The Power of Analytics, Part One
By Marc Roy, VP, Global Business MSR eCustoms
Fourteen years ago, two young men by the name of Larry and Sergey collaborated on a search engine called BackRub. Their ambitious mission was to “organize a seemingly infinite amount of information on the web.” They decided that BackRub needed a new name to reflect their goals, and chose a play on the word “googol”, the mathematical term for the number represented by the digit 1 followed by 100 zeros. It’s catchier than ten duotrigintillion. And so, Google was born.
However, to be more accurate, Larry and Sergey’s goal was actually to try to organize the infinite amount of data on the web. Data is factual measurements or statistics, which are used as a basis for reasoning, discussion or calculation. Information on the other hand, is the knowledge gained from investigation, study or instruction. Information is what searchers or ‘Googlers’ learn from the search results. Because of Google’s simple user interface and indexing algorithms, people are able to easily access the data, and glean from it the information they needed.
Unfortunately not all data problems can be solved with Google. Businesses around the world generate huge volumes of data. History has shown us the difficulty of extracting information from the data. Access to data is not equivalent to the use of decisional or actionable information that can be extracted from the data. Gaining visibility into the process has meant sifting through dozens of tabs of transactional data. Traditionally, reporting has been slow and cumbersome, taking weeks to analyze and submit to senior management. Business leaders often didn’t have the information needed to make critical decisions in a timely manner. This left companies in the position to only react to situations as opposed to proactively prevent them. As ever though, technology is changing the game.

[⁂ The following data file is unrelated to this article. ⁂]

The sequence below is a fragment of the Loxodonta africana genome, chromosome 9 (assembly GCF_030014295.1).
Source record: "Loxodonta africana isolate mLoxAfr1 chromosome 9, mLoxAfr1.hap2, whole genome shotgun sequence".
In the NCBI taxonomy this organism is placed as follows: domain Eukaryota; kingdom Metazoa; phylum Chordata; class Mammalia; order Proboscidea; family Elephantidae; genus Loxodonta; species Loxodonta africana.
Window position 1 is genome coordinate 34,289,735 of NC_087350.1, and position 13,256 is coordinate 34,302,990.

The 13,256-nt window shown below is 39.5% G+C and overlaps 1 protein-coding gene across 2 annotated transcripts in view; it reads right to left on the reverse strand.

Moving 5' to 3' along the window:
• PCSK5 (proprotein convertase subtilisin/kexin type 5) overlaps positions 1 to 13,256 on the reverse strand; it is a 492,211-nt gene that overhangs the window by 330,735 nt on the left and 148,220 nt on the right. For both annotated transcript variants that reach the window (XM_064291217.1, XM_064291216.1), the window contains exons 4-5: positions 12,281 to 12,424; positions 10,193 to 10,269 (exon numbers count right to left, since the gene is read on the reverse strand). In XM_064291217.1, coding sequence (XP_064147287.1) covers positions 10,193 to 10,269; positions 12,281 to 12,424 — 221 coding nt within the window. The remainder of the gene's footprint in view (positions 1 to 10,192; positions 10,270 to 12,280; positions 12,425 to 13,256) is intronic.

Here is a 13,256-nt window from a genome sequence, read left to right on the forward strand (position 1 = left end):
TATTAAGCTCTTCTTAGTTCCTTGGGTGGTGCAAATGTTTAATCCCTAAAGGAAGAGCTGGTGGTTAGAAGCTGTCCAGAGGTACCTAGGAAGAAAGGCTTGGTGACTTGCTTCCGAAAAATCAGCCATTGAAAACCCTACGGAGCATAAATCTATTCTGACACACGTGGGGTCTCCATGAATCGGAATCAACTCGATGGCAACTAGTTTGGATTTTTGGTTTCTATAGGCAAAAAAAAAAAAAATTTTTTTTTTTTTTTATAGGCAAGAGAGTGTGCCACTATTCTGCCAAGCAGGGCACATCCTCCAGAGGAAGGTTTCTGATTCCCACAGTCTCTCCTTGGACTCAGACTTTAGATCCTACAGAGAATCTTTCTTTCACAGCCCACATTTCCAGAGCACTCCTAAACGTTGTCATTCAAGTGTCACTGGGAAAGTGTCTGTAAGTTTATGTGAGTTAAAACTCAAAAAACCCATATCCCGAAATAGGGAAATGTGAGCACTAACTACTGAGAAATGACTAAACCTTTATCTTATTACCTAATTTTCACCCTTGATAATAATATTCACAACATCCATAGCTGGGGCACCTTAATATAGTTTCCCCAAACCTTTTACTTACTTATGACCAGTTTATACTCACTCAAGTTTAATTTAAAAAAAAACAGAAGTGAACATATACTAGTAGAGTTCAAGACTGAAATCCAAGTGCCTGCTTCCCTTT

Business Analytics software is creating buzz in the corporate world as an opportunity to solve problems, improve outcomes and predict trends in many aspects of a business. Across multiple industries, Business Analytics is demonstrating the ability to take statistical data and transform it into meaningful, actionable information.
The Power to Problem Solve
The data used in Business Analytics can come from either an external or internal source, but just like Google indexed data for users, technology can unleash the information to analyze the figures provided. Some companies choose to go the internal programming route, but there are inherent dangers when depending on one person to build a platform from scratch.
The London Fire Brigade discovered this the hard way when the principal analyst building their R statistical programming environment left. The project to identify high risk areas using statistical analysis lost steam until 2008, when the organization implemented its London Safety Plan, a three-year initiative to analyze at-risk locations.
The problem they sought to solve was not to predict the number of fires, but rather identify areas that are higher risk than other. Ultimately they selected to purchase existing analytic software to be more manageable and flexible than their previous efforts. Their analysts integrated external data like demographic data on income and geographic information to assess the risk of fire happenings. By identifying at-risk neighborhoods, they were able to target their prevention awareness to areas that needed it the most.
Come back tomorrow for Part Two of the series!